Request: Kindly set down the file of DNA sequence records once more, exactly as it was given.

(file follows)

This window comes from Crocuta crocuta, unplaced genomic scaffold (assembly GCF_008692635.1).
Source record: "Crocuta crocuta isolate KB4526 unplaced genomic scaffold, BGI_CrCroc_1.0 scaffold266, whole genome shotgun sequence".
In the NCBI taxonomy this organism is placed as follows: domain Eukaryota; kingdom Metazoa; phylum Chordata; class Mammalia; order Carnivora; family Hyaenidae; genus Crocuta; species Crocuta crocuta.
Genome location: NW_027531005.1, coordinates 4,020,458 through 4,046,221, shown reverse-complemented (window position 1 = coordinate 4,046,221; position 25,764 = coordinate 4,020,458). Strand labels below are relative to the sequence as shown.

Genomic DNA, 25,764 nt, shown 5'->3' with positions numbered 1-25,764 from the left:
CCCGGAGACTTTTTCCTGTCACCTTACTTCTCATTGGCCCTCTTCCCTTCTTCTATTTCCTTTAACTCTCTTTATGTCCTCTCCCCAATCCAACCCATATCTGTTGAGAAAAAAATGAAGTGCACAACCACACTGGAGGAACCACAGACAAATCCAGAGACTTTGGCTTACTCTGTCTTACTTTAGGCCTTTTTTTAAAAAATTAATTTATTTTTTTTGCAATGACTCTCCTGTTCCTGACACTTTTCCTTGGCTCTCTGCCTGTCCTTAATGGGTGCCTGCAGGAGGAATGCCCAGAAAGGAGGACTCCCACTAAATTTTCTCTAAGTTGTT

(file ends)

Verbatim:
This window comes from Crocuta crocuta, unplaced genomic scaffold (assembly GCF_008692635.1).
Source record: "Crocuta crocuta isolate KB4526 unplaced genomic scaffold, BGI_CrCroc_1.0 scaffold266, whole genome shotgun sequence".
In the NCBI taxonomy this organism is placed as follows: domain Eukaryota; kingdom Metazoa; phylum Chordata; class Mammalia; order Carnivora; family Hyaenidae; genus Crocuta; species Crocuta crocuta.
Genome location: NW_027531005.1, coordinates 4,020,458 through 4,046,221, shown reverse-complemented (window position 1 = coordinate 4,046,221; position 25,764 = coordinate 4,020,458). Strand labels below are relative to the sequence as shown.

Genomic DNA, 25,764 nt, shown 5'->3' with positions numbered 1-25,764 from the left:
CCCGGAGACTTTTTCCTGTCACCTTACTTCTCATTGGCCCTCTTCCCTTCTTCTATTTCCTTTAACTCTCTTTATGTCCTCTCCCCAATCCAACCCATATCTGTTGAGAAAAAAATGAAGTGCACAACCACACTGGAGGAACCACAGACAAATCCAGAGACTTTGGCTTACTCTGTCTTACTTTAGGCCTTTTTTTAAAAAATTAATTTATTTTTTTTGCAATGACTCTCCTGTTCCTGACACTTTTCCTTGGCTCTCTGCCTGTCCTTAATGGGTGCCTGCAGGAGGAATGCCCAGAAAGGAGGACTCCCACTAAATTTTCTCTAAGTTGTT